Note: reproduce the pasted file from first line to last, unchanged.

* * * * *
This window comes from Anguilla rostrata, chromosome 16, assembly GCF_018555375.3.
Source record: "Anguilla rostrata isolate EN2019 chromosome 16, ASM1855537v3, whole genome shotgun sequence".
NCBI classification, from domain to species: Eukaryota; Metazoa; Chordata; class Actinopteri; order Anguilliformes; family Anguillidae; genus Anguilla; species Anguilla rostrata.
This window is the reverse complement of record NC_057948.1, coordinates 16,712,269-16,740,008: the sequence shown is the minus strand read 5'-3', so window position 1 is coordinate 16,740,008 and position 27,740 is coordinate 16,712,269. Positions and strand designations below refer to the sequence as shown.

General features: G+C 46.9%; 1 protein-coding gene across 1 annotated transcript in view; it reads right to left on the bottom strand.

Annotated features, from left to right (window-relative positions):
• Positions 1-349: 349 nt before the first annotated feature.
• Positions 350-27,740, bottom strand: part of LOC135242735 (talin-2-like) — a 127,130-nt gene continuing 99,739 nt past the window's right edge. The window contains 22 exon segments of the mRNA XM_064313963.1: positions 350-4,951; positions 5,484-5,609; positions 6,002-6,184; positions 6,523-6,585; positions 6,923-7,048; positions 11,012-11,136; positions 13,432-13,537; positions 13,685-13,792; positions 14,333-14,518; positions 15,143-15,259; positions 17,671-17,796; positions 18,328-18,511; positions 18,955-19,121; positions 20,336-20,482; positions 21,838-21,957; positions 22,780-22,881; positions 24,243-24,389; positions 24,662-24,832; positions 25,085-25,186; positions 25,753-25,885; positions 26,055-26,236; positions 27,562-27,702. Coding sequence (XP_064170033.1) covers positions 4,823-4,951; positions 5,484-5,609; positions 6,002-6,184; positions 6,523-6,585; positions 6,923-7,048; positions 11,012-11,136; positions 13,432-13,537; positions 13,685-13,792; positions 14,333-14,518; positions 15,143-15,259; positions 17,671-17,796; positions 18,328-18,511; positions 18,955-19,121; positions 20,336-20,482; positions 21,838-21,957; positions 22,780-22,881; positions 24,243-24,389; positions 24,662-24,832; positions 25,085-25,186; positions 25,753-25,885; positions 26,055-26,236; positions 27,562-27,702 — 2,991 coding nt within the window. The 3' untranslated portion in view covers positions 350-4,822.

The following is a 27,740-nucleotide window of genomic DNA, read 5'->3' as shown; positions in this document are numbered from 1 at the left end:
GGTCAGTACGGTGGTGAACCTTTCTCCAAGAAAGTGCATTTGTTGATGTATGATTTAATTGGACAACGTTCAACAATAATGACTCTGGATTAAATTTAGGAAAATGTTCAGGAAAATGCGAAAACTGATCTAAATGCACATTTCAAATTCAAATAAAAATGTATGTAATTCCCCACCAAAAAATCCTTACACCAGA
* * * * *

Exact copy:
This window comes from Anguilla rostrata, chromosome 16, assembly GCF_018555375.3.
Source record: "Anguilla rostrata isolate EN2019 chromosome 16, ASM1855537v3, whole genome shotgun sequence".
NCBI classification, from domain to species: Eukaryota; Metazoa; Chordata; class Actinopteri; order Anguilliformes; family Anguillidae; genus Anguilla; species Anguilla rostrata.
This window is the reverse complement of record NC_057948.1, coordinates 16,712,269-16,740,008: the sequence shown is the minus strand read 5'-3', so window position 1 is coordinate 16,740,008 and position 27,740 is coordinate 16,712,269. Positions and strand designations below refer to the sequence as shown.

General features: G+C 46.9%; 1 protein-coding gene across 1 annotated transcript in view; it reads right to left on the bottom strand.

Annotated features, from left to right (window-relative positions):
• Positions 1-349: 349 nt before the first annotated feature.
• Positions 350-27,740, bottom strand: part of LOC135242735 (talin-2-like) — a 127,130-nt gene continuing 99,739 nt past the window's right edge. The window contains 22 exon segments of the mRNA XM_064313963.1: positions 350-4,951; positions 5,484-5,609; positions 6,002-6,184; positions 6,523-6,585; positions 6,923-7,048; positions 11,012-11,136; positions 13,432-13,537; positions 13,685-13,792; positions 14,333-14,518; positions 15,143-15,259; positions 17,671-17,796; positions 18,328-18,511; positions 18,955-19,121; positions 20,336-20,482; positions 21,838-21,957; positions 22,780-22,881; positions 24,243-24,389; positions 24,662-24,832; positions 25,085-25,186; positions 25,753-25,885; positions 26,055-26,236; positions 27,562-27,702. Coding sequence (XP_064170033.1) covers positions 4,823-4,951; positions 5,484-5,609; positions 6,002-6,184; positions 6,523-6,585; positions 6,923-7,048; positions 11,012-11,136; positions 13,432-13,537; positions 13,685-13,792; positions 14,333-14,518; positions 15,143-15,259; positions 17,671-17,796; positions 18,328-18,511; positions 18,955-19,121; positions 20,336-20,482; positions 21,838-21,957; positions 22,780-22,881; positions 24,243-24,389; positions 24,662-24,832; positions 25,085-25,186; positions 25,753-25,885; positions 26,055-26,236; positions 27,562-27,702 — 2,991 coding nt within the window. The 3' untranslated portion in view covers positions 350-4,822.

The following is a 27,740-nucleotide window of genomic DNA, read 5'->3' as shown; positions in this document are numbered from 1 at the left end:
GGTCAGTACGGTGGTGAACCTTTCTCCAAGAAAGTGCATTTGTTGATGTATGATTTAATTGGACAACGTTCAACAATAATGACTCTGGATTAAATTTAGGAAAATGTTCAGGAAAATGCGAAAACTGATCTAAATGCACATTTCAAATTCAAATAAAAATGTATGTAATTCCCCACCAAAAAATCCTTACACCAGA